The same goes for "Sweet Transvestite". So, now we have to talk about Laverne Cox. I actually think she did a terrific job there. It was not her acting that was wrong, nor her singing. What's wrong is the context. (It is in all the details: The elevator versus that... whatever... ramp thingie. The tights compared to that... weird... whatever... mask.)

I remember when I first saw - nay, experienced Rocky Horror. I must have been 14 or 15. There was a distinct feeling of doing something forbidden, of crossing a line of some sorts. Well, the whole thing had the word "Horror" in its title. Back in the 80s, this was not a clear sign for a teenager to go for it. There was danger in the air.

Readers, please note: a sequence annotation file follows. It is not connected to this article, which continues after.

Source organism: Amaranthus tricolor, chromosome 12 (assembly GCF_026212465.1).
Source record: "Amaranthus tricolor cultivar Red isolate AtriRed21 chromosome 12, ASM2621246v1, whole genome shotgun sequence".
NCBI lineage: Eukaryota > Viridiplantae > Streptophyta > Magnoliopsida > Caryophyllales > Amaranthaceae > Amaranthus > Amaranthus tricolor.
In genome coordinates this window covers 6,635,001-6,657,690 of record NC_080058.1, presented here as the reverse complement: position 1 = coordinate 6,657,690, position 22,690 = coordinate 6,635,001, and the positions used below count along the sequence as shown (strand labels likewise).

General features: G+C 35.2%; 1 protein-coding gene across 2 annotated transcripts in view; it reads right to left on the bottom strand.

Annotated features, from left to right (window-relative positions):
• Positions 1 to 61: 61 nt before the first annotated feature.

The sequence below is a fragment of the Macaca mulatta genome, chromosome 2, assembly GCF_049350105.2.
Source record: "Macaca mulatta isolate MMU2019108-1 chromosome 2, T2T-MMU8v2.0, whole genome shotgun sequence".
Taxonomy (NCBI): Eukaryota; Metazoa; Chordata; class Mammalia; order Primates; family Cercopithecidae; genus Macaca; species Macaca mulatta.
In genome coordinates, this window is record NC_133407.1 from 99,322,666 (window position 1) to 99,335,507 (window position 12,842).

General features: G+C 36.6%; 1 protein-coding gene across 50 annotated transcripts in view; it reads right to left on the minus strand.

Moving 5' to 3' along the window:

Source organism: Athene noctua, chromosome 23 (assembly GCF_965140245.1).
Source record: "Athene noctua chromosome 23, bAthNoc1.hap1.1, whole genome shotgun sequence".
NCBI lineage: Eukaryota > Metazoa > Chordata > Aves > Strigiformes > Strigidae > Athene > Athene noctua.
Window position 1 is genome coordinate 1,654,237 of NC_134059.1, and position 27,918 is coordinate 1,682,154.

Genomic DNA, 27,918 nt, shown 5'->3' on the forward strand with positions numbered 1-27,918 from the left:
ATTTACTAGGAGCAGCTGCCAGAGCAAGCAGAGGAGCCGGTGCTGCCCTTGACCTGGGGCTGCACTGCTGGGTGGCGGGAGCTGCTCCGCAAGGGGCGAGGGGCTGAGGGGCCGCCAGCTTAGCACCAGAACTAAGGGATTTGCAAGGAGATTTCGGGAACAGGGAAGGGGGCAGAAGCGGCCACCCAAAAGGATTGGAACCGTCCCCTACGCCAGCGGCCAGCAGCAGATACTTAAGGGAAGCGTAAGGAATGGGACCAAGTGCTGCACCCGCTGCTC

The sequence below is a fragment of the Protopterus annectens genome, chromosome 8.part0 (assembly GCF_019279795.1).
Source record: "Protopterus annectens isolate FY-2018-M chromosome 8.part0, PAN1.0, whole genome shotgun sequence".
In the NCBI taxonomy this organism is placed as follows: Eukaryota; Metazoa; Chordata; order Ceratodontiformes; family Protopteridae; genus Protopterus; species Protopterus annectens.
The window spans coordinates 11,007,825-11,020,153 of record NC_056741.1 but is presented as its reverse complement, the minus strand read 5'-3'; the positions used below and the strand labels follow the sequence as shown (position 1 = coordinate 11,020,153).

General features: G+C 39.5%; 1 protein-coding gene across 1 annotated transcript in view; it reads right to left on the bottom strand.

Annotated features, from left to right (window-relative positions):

Enter Tim Curry as Dr. Frank'n'Furter.

He was in drag. He was under heavy make-up. He wore suspenders and a corset and stockings. He was dominant, domineering, excentric, fabulous and, well, ahem, extremely attractive.

And that was what made his appearance so delightfully charming: it confused the hell out of me, without me even realizing it until very much later.

Laverne Cox, on the other hand, is a woman. A transgendered woman (well, duh), and a black woman (again, so what). And she's singing about being a "sweet transvestite", which is wrong on many more levels than I care to count.